in conversation: MONOWHALES | music



In a world dominated by pop-superstars like Dua Lipa and Ed Sheeran, the three-piece band, MONOWHALES, bring a refreshing up-tempo yet gritty sound. Whilst the former are talented individuals and well-deserving of their success, this Toronto-based band is the new force to be reckoned with.


For me, their alt-rock blend with electronica is nothing short of perfection. Their punchy arrangements do well at echoing the angst we often feel in life. Indeed, if you are ever in the mood to conjure up a punching-ex-lover-fantasy, I highly recommend ‘All-Or-Nothing’. In all honesty, I find their entire discography highly cathartic.


You are probably wondering, ‘MONOWHALES, what an interesting name. How did they come up with that one?


Unfortunately, much like you and I, the band are equally as perturbed on its origins. In the interview, I chuckled at Sally Shar, lead vocalist, calling it ‘a myth’.


As a new fan, I did what any fan would do and stalked. I found myself feeling amazed when learning of the lead’s Syrian heritage. Of course, I am not implying that one’s nationality defines a person but given the underrepresentation of Syrians in the western music industry, I’m sure that this has made someone feel visible. I speak from personal experience. My 13-year-old self would have really appreciated having more female Filipino heroes. Sharn adds, that in addition to being an ethnic minority, ‘as a female, it is important to feel seen… to do whatever you want… even if [you have] the tiniest little spot’ - a sentiment that warmed my heart.



As someone also not well-versed in the intricacies of the Canadian music industry, I enjoyed listening to Jordan’s (guitarist) commentary. As an eloquent speaker, I highly recommend giving his Instagram live on ‘The FACTOR + GRIMES’ a listen. Whilst speaking, I learnt that whilst ‘a lot of it is collaborative work’, there is a ‘disconnect between music and fans’ in Canada. I agree, we have been inundated by the American music industry for a long-time; it is time for a new sound, a new change…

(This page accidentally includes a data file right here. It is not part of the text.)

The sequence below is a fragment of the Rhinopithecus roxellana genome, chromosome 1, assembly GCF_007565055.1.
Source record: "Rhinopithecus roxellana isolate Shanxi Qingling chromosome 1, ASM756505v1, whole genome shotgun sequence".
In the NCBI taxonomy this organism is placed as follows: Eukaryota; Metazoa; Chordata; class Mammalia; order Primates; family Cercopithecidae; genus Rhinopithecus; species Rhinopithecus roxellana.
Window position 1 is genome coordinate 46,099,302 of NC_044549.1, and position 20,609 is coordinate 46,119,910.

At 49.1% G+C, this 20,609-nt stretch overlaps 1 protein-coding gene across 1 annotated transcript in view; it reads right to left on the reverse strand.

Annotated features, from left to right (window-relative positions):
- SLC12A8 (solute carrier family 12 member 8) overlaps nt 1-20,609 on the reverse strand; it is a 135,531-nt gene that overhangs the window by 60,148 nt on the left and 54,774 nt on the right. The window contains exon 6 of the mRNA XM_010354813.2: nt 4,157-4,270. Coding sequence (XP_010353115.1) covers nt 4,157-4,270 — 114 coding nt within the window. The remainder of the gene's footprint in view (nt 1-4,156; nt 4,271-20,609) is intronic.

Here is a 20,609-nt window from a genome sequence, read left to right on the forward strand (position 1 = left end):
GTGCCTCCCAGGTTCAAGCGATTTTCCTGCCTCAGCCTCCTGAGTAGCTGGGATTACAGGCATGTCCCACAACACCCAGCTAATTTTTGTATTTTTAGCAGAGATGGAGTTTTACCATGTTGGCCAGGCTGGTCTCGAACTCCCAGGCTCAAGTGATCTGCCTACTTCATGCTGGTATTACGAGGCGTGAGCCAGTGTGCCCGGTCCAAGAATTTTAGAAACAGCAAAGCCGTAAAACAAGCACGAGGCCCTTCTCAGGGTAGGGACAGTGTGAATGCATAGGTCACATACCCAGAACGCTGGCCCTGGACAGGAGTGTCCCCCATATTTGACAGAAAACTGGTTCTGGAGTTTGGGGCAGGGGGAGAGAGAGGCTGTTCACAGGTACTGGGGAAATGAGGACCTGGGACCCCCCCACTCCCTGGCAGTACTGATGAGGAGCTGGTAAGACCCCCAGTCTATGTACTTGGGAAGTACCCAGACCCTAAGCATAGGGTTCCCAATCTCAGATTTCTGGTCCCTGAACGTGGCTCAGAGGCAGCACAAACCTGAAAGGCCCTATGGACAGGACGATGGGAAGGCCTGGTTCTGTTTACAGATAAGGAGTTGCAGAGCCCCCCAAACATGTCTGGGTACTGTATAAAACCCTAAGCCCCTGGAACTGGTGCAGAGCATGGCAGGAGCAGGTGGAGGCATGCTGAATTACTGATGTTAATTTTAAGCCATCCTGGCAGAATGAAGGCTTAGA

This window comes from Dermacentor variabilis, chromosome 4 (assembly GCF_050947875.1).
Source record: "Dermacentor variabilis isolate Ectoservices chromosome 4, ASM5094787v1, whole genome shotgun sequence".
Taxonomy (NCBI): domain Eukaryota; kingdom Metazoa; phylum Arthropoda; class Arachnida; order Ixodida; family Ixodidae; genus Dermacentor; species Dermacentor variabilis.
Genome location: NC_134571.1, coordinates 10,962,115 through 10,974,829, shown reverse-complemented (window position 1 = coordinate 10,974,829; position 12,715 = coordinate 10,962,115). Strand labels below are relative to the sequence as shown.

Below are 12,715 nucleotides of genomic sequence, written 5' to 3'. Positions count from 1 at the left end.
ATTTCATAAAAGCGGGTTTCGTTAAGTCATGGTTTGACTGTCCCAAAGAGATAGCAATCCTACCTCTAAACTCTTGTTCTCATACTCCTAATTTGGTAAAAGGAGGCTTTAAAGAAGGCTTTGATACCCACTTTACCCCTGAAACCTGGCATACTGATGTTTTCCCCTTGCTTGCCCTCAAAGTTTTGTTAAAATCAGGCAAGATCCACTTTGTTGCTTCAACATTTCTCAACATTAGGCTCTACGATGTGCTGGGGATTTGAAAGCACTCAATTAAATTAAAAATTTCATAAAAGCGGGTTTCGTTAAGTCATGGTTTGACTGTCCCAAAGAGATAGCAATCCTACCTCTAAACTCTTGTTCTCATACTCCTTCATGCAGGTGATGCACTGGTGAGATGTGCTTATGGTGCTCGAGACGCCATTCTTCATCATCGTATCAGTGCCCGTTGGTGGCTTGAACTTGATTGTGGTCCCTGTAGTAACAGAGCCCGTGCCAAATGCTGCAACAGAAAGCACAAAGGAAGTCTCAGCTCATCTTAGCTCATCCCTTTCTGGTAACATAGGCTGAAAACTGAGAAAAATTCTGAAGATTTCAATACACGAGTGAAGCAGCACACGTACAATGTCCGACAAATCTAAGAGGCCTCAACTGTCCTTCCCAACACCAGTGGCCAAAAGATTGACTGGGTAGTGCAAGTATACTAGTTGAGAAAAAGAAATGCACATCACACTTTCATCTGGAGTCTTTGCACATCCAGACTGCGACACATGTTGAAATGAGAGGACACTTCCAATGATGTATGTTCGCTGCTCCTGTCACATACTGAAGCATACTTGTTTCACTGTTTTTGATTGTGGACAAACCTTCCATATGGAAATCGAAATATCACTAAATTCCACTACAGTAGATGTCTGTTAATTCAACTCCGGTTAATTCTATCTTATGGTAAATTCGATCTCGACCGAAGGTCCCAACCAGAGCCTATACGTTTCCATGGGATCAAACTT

Their most recent rendition of Nine Inch Nails’ ‘The Hand That Feeds’ reverberates this notion. Whilst the original alludes to a different meaning, the lyrics, ‘I keep holding on to what I wanna believe’ and ‘Got your chin held high’ communicates Sally’s reason as to why they chose this song; change is happening. Certainly, ‘it speaks to our generation,’ with the rise in youth activism and that a ‘weight [is] being lifted’. As a listener – now fan – I felt this viscerally.



It suddenly struck me that we were on zoom and not, for instance, having a coffee and a chat in-person. Thus, given that everything came to a halt in the pandemic, I wanted to know how much it impacted their creative process. Zack mentions that they were ‘able to ‘create music in a different way… in the comfort of [their] own home… enjoy writing and collaborating with people all around the world’. I laughed at Sally’s excitement over the fact ‘[they] get to mute!


To my surprise, it only took 2-3 days to finish ‘The Hand That Feeds. I followed up by asking, ‘how do you usually know when you are finished with a song?’


Whilst Zach jokes that they only ‘finish when [they’re] tired’, with piercing lyrics like ‘I don’t hang around anymore / Not a dog made to wait by your door / Shoot my down like you did before / My love on the floor,’ it is easy to believe that this is true.


Keep your eyes peeled, they are expected new songs early next year.



And on behalf Unsettled and I thank you, MONOWHALES for your time and the music recommendations. (Down below)


Nine Inch Nails

Kunzite

Ratatat - Loud Pipes

Ratatat - Wildcat

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